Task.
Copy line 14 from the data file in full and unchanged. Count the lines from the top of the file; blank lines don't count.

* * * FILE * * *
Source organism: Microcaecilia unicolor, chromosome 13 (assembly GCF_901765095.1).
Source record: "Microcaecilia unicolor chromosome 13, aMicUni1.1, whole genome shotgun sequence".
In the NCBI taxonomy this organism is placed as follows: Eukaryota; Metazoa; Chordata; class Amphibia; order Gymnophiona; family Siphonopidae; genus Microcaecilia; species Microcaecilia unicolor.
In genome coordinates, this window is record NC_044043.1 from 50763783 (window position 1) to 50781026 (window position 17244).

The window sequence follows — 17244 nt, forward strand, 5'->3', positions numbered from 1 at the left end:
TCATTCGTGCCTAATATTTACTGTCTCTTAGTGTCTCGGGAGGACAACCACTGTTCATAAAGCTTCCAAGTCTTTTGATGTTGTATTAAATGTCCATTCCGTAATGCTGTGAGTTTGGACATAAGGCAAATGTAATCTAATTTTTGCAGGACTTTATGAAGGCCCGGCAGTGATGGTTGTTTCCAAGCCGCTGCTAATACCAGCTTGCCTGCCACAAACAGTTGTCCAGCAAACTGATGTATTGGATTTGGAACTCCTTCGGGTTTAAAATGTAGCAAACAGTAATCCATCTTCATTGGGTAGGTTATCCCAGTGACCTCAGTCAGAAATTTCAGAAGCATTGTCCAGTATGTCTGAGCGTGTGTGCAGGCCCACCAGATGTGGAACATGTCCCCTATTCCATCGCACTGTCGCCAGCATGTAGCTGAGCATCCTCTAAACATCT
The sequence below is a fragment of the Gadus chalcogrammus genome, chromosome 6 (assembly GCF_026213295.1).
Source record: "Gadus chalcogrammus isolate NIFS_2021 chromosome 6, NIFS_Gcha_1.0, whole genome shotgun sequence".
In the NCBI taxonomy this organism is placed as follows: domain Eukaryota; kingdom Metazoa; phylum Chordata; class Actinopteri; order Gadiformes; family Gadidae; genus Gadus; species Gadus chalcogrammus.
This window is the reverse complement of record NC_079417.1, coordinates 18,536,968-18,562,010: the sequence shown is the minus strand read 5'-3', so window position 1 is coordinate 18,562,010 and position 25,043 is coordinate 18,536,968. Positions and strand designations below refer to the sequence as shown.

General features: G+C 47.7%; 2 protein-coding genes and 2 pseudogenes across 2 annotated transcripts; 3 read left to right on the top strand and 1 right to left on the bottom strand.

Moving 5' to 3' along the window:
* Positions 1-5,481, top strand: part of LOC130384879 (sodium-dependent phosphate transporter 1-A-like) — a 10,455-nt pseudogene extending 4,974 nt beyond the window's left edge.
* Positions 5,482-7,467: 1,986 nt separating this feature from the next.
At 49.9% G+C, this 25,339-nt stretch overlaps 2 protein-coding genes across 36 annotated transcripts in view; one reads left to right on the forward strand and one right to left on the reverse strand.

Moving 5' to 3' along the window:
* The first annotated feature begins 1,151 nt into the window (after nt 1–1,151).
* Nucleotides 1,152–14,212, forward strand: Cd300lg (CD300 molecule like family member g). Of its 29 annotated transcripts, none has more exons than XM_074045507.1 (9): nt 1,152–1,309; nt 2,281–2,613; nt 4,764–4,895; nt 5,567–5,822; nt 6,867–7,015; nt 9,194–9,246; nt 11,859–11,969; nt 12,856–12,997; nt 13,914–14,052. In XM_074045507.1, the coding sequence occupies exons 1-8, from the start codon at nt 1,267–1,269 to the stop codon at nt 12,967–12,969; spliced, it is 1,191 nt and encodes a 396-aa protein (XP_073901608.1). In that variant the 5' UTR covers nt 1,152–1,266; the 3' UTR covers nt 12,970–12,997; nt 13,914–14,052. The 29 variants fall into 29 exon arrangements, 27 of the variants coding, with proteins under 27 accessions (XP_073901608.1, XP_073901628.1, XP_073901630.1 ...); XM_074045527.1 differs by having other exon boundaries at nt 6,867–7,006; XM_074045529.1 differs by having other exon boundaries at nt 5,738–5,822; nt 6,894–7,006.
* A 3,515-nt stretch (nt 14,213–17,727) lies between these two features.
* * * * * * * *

* Positions 5,482-7,467: 1,986 nt separating this feature from the next.